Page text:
Re: digital imaging

I certainly don't know much in this area, but I stick by my original position 
that the consumer is ill-prepared to predict either the physical stability or 
the accessibility of computer storage media.

>>Rather than wire recorders, a better analogy might be LP's. Even as they 
got better and better, the basic idea of a flat, plastic disk with a bumpy 
groove scratched into the surface remained the standard for selling audio 
recordings. Even today, a decade after they became "obsolete," you can easily 
buy a turntable that will play everything from ancient 78's to 45 singles.<<

Well, not easily. A few months ago I spent a delightful morning with an old 
friend, an accomplished southern Appalachian fiddler (who by way of a day job 
is a PhD biochemist turned rural nurse-anesthetist - he knows more about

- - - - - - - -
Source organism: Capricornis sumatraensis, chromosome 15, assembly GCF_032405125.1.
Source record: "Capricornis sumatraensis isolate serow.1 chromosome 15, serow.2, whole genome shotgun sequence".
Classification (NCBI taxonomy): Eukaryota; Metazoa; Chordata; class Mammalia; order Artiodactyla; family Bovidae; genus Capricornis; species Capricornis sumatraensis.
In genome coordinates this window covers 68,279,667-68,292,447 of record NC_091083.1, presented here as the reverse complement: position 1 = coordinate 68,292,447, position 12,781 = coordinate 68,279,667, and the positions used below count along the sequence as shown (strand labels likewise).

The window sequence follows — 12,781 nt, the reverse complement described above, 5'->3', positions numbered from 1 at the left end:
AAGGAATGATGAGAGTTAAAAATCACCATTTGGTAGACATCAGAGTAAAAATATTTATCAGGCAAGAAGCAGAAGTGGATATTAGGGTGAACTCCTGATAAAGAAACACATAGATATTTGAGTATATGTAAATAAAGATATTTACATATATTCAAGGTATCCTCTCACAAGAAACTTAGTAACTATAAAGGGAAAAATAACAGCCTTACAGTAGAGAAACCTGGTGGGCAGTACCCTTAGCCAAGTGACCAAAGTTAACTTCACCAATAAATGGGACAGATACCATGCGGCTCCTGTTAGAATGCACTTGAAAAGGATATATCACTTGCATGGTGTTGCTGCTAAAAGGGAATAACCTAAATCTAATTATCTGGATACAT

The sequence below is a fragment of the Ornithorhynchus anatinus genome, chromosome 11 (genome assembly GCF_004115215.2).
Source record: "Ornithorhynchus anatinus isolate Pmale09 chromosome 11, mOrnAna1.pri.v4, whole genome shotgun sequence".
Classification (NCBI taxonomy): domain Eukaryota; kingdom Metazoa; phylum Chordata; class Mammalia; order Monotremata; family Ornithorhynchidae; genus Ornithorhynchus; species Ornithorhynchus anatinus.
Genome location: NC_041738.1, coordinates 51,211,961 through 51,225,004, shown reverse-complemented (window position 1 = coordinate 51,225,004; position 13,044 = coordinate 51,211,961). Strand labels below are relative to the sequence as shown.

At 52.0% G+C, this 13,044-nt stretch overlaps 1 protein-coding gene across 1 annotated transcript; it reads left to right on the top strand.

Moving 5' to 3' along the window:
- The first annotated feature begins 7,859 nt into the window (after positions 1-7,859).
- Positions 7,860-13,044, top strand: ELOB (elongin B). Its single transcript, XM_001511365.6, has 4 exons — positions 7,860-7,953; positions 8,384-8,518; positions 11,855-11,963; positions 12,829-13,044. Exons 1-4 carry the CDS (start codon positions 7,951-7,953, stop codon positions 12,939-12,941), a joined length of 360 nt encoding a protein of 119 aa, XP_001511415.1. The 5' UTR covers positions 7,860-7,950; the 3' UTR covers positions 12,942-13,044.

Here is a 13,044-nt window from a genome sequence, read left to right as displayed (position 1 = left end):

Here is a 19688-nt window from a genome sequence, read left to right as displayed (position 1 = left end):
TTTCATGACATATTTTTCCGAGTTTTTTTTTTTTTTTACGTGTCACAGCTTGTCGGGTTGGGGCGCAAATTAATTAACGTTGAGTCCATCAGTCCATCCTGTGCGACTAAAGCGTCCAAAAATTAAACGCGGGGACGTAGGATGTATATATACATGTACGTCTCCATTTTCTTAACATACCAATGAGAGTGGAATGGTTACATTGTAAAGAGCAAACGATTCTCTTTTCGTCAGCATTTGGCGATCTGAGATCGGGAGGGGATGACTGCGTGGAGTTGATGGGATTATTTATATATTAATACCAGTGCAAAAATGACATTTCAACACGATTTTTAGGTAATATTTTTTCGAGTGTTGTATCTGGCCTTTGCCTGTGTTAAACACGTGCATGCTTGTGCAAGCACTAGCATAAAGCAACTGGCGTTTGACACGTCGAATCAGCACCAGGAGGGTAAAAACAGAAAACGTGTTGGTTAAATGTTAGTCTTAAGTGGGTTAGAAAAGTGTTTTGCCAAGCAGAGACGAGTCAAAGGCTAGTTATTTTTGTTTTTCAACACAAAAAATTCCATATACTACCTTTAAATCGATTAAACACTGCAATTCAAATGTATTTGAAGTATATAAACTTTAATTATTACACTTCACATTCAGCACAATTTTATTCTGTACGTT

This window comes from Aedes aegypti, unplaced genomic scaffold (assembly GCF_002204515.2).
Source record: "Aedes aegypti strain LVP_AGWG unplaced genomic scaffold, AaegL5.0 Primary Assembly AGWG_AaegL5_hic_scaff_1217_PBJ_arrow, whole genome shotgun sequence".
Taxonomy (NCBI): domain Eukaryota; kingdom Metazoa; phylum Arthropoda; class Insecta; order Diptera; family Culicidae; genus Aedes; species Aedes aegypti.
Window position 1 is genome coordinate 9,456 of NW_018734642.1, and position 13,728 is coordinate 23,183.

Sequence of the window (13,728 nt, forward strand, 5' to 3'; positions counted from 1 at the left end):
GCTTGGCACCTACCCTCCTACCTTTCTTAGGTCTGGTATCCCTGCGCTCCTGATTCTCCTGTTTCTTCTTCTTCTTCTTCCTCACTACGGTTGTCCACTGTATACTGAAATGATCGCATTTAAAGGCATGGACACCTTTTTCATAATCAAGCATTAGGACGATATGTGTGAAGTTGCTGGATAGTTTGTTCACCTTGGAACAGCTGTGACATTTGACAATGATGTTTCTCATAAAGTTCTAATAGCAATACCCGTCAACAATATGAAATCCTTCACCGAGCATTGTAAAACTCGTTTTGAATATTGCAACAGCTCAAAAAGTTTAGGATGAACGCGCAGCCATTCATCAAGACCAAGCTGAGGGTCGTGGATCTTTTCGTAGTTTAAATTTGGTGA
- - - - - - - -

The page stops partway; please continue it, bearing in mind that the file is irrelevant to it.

anesthesia than anybody else I ever met) who collects old 78 rpm recordings 
of Appalachian music. He has a really heavy-duty 78 rpm player that must be 
able to vary the rpm between 72 and 80, and pick up vibrations that move the 
needle either up-and-down or side-to-side. Then there's the problem of 
getting phonograph needles, which I don't begin to understand. But that 
morning gave me some idea of what our present computer storage media will 
look like when my grandson is the age I am now (and I've been raised to the 
Lodge Eternal in the Heavens).

78 rpm audio technology, I should explain, became obsolete around 1948 with 
the introduction of 33 rpm long playing ("LP") records, though 78's continued 
to be manufactured for another ten years or so.

Bob Richmond
Samurai Pathologist
Knoxville TN

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